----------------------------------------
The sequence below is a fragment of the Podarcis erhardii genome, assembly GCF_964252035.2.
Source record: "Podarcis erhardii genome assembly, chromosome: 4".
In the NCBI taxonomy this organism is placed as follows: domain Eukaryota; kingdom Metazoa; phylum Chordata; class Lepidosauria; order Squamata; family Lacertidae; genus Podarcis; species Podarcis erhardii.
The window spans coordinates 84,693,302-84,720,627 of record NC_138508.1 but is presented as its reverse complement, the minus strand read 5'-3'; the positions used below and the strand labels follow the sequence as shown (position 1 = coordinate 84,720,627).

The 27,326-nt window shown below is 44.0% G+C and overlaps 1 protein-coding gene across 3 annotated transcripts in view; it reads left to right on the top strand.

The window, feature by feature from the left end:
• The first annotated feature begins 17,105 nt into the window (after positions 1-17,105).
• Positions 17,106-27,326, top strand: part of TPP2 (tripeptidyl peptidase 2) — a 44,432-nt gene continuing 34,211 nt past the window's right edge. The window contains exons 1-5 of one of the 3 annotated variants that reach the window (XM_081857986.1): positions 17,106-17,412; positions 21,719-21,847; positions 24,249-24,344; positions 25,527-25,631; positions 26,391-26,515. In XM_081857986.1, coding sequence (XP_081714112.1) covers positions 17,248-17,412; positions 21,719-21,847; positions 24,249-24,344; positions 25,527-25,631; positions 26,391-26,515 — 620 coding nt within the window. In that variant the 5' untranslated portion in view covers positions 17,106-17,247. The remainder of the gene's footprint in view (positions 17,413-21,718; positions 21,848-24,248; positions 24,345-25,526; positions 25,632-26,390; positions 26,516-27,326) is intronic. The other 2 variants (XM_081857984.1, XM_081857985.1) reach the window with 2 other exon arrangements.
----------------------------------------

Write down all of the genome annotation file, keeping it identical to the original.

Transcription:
The sequence below is a fragment of the Podarcis erhardii genome, assembly GCF_964252035.2.
Source record: "Podarcis erhardii genome assembly, chromosome: 4".
In the NCBI taxonomy this organism is placed as follows: domain Eukaryota; kingdom Metazoa; phylum Chordata; class Lepidosauria; order Squamata; family Lacertidae; genus Podarcis; species Podarcis erhardii.
The window spans coordinates 84,693,302-84,720,627 of record NC_138508.1 but is presented as its reverse complement, the minus strand read 5'-3'; the positions used below and the strand labels follow the sequence as shown (position 1 = coordinate 84,720,627).

The 27,326-nt window shown below is 44.0% G+C and overlaps 1 protein-coding gene across 3 annotated transcripts in view; it reads left to right on the top strand.

The window, feature by feature from the left end:
• The first annotated feature begins 17,105 nt into the window (after positions 1-17,105).
• Positions 17,106-27,326, top strand: part of TPP2 (tripeptidyl peptidase 2) — a 44,432-nt gene continuing 34,211 nt past the window's right edge. The window contains exons 1-5 of one of the 3 annotated variants that reach the window (XM_081857986.1): positions 17,106-17,412; positions 21,719-21,847; positions 24,249-24,344; positions 25,527-25,631; positions 26,391-26,515. In XM_081857986.1, coding sequence (XP_081714112.1) covers positions 17,248-17,412; positions 21,719-21,847; positions 24,249-24,344; positions 25,527-25,631; positions 26,391-26,515 — 620 coding nt within the window. In that variant the 5' untranslated portion in view covers positions 17,106-17,247. The remainder of the gene's footprint in view (positions 17,413-21,718; positions 21,848-24,248; positions 24,345-25,526; positions 25,632-26,390; positions 26,516-27,326) is intronic. The other 2 variants (XM_081857984.1, XM_081857985.1) reach the window with 2 other exon arrangements.